Next, get a pointer to the container's IContextMenu interface with IShellFolder::GetUIObjectOf, then create an empty popup menu and call IContextMenu::QueryContextMenu to allow Explorer to fill it with items. Convert the coordinates in the POINT structure passed to DoExplorerMenu to screen coordinates with ClientToScreen, and display the menu with TrackPopupMenu. Call TrackPopupMenu with a TPM_RETURNCMD flag so it will return the integer ID of the item, if any, that the user selects from the menu. (TPM_RETURNCMD is an undocumented flag, but feel free to use it because it was inadvertently omitted from the Win32 documentation.) If TrackPopupMenu returns a nonzero value indicating that a command was selected from the menu, execute the command by initializing a CMINVOKECOMMANDINFO structure and calling IContextMenu::InvokeCommand. This may sound like a lot of work for you, the programmer, but it's not—DoExplorerMenu does it all for you.
One quirk in ExpMenu is that, if an item is created, renamed, or deleted as a result of a context menu operation, the list view doesn't show the Windows directory's updated contents. That's because ExpMenu doesn't update the list view when DoExplorerMenu returns. This brings to light an important point: when DoExplorerMenu returns, you have no idea what the user might have done through the context menu. Therefore, you should assume the worst and refresh anything—your application's window or its internal data structures, for example—that might be affected by an action invoked through the context menu. DoExplorerMenu could be rewritten to return the ID of the command that the user selected, but chances are the ID would only be meaningful to Explorer. Even if you were to make a list of the undocumented IDs that Explorer assigns to its menu items, you couldn't account for items added by third-party context menu shell extensions.
Since it's almost impossible to work backwards from an Explorer menu item ID and determine what the menu item does, you must resort to other methods. In ExpMenu's case, one option would be to erase all the items in the list view and call PopulateListView each time DoExplorerMenu returned. That would result in a lot of unnecessary flashing, so it's hardly an ideal solution. A better solution would be to compare the items in the list view to the files and folders in the Windows directory and add or delete items as necessary.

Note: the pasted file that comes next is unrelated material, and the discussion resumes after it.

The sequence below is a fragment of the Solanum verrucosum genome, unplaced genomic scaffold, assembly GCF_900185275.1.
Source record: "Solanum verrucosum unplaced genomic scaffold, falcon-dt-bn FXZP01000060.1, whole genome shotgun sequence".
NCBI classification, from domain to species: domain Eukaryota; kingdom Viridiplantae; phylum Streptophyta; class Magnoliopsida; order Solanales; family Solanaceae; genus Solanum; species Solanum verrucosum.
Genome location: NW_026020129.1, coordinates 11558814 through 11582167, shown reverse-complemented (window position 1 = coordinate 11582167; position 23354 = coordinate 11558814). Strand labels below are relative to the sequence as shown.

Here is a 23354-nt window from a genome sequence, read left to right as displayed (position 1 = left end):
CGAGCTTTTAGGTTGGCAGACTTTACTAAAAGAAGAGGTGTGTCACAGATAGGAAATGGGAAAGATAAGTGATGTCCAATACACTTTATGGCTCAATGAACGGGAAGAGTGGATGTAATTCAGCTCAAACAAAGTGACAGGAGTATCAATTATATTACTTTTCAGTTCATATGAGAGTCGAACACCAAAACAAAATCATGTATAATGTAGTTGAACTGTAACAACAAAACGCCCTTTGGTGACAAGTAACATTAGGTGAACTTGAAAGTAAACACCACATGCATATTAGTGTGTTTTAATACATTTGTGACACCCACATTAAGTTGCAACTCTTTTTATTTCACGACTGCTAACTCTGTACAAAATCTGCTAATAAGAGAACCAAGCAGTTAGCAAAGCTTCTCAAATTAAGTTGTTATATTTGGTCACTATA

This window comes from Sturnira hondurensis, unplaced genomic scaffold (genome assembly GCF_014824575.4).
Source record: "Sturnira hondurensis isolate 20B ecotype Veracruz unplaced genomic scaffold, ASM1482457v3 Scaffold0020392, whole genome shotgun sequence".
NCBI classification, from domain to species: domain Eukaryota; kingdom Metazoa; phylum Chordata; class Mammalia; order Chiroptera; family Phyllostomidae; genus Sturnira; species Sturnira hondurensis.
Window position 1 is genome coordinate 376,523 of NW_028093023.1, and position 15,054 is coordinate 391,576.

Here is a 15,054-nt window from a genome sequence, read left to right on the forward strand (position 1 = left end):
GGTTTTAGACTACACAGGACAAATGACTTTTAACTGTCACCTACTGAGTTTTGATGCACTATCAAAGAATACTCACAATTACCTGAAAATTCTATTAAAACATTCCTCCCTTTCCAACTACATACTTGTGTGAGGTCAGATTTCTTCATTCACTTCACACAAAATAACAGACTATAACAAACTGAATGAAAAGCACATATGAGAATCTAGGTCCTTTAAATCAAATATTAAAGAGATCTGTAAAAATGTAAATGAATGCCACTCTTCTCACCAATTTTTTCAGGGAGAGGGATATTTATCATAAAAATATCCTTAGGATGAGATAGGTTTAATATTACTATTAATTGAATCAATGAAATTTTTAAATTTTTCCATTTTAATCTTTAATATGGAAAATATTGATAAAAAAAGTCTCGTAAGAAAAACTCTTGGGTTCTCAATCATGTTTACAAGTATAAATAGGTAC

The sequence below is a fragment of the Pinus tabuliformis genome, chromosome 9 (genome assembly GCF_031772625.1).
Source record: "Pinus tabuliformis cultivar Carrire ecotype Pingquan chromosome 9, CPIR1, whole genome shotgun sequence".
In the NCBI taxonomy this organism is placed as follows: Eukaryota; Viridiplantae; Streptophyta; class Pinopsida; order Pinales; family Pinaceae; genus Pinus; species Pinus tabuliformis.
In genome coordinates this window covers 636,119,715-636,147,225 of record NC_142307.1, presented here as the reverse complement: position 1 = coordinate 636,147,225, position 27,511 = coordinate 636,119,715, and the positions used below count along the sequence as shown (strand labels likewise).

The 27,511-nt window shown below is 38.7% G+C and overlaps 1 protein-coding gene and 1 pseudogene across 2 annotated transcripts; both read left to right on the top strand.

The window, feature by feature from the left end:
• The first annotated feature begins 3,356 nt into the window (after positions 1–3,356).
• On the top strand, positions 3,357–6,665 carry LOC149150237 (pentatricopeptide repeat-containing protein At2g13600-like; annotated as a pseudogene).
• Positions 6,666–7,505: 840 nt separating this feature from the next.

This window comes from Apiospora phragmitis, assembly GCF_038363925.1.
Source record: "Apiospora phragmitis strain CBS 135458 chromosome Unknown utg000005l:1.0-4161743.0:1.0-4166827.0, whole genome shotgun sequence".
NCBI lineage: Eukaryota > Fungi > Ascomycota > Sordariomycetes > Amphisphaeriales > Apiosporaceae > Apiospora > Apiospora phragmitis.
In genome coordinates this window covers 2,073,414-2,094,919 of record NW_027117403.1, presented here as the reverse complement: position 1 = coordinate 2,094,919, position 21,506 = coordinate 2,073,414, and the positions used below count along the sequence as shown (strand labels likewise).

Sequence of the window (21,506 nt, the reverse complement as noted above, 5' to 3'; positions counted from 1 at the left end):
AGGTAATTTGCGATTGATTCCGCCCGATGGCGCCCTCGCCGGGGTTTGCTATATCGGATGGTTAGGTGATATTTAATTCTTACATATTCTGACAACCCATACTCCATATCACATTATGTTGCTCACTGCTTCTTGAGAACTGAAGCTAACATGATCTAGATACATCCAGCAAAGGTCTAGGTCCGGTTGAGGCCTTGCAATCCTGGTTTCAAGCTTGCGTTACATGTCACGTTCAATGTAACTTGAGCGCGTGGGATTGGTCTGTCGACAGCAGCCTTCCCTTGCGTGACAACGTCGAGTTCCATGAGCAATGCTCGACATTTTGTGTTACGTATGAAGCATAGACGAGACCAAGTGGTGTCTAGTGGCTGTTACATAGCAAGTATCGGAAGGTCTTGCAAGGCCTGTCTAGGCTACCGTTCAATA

A more elegant solution would be to create a background thread to monitor events in the file system and have it block on a file change notification object associated with the target directory. The thread would be awakened when a file or folder was created, renamed, or deleted, and it could update the list view accordingly. This approach would conserve CPU cycles because it would restrict the updating of the list view control to times when the contents of the folder have changed. For an example of how background threads and file change notification objects may be used to monitor file system activity, refer to the Wicked Code column in the October 1996 issue of MSJ.

What About Multiple Items?

DoExplorerMenu does not provide a solution for displaying an Explorer context menu for more than one item. You can see what I mean by bringing up the Windows 95 (or Windows NT 4.0) Find utility and searching on *.* to generate a list of every file and folder on, say, drive C. Once the list is displayed, select several objects of different types (for example, a .TXT file, an .XLS file, and a folder) and then right-click one of the items. A composite context menu forms from commands in the items' individual context menus.
Unfortunately, there is not a convenient mechanism (at least none that I know of) to build a composite context menu using operating system-supplied functions. For example, there is no magic way to call QueryContextMenu and have it fill in a context menu pertaining to multiple items. When I asked Microsoft how they did it, the response I got was something like "Well, we kludged it up with some code that we're not too proud of, and our code also relies on some information that's available only to Explorer, so don't try this at home."
The obvious solution is to display Explorer menus for just one item at a time. If you select multiple items and click one of them with the right mouse button, either the context menu for that item should be displayed or nothing should be displayed. You might get clever and call IContextMenu:: QueryContextMenu once for each item (each time using a separate HMENU) and then combine all the unique items into one composite menu, but I wouldn't go to that much trouble unless I had to. Let your conscience be your guide. Meanwhile, cross your fingers and hope that this is an omission Microsoft will remedy in a future version of Windows.

Your Needs, Your Ideas

Are there tough Win32 programming questions you'd like to see answered in this column? If so, email me at the address listed below. I regret that time doesn't permit me to respond individually to all questions, but rest assured that I'll read every one and consider each for inclusion in a future installment of Wicked Code.

Have a tricky issue dealing with Windows? Send your questions via email to Jeff Prosise:

From the April 1997 issue of Microsoft Systems Journal. Get it at your local newsstand, or better yet, subscribe.

© 1997 Microsoft Corporation. All rights reserved. Legal Notices.